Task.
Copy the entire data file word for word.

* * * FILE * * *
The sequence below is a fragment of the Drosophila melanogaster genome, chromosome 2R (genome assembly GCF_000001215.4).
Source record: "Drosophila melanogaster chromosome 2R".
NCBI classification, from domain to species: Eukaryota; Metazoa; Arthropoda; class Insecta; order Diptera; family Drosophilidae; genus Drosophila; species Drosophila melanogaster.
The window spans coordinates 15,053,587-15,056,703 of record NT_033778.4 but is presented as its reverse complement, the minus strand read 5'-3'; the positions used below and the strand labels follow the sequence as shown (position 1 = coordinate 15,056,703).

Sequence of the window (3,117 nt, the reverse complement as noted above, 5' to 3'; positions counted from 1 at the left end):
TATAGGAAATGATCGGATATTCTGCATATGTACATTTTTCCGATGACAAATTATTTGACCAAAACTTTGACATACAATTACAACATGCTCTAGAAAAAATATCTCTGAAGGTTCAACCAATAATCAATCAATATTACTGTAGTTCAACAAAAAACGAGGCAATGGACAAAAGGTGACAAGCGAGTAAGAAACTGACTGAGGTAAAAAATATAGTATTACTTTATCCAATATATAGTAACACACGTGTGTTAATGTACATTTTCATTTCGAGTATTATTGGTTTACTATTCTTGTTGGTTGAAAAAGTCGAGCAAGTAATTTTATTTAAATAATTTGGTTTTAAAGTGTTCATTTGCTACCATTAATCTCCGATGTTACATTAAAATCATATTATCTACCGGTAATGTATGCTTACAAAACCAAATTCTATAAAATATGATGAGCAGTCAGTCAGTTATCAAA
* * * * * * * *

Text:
The sequence below is a fragment of the Drosophila melanogaster genome, chromosome 2R (genome assembly GCF_000001215.4).
Source record: "Drosophila melanogaster chromosome 2R".
NCBI classification, from domain to species: Eukaryota; Metazoa; Arthropoda; class Insecta; order Diptera; family Drosophilidae; genus Drosophila; species Drosophila melanogaster.
The window spans coordinates 15,053,587-15,056,703 of record NT_033778.4 but is presented as its reverse complement, the minus strand read 5'-3'; the positions used below and the strand labels follow the sequence as shown (position 1 = coordinate 15,056,703).

Sequence of the window (3,117 nt, the reverse complement as noted above, 5' to 3'; positions counted from 1 at the left end):
TATAGGAAATGATCGGATATTCTGCATATGTACATTTTTCCGATGACAAATTATTTGACCAAAACTTTGACATACAATTACAACATGCTCTAGAAAAAATATCTCTGAAGGTTCAACCAATAATCAATCAATATTACTGTAGTTCAACAAAAAACGAGGCAATGGACAAAAGGTGACAAGCGAGTAAGAAACTGACTGAGGTAAAAAATATAGTATTACTTTATCCAATATATAGTAACACACGTGTGTTAATGTACATTTTCATTTCGAGTATTATTGGTTTACTATTCTTGTTGGTTGAAAAAGTCGAGCAAGTAATTTTATTTAAATAATTTGGTTTTAAAGTGTTCATTTGCTACCATTAATCTCCGATGTTACATTAAAATCATATTATCTACCGGTAATGTATGCTTACAAAACCAAATTCTATAAAATATGATGAGCAGTCAGTCAGTTATCAAA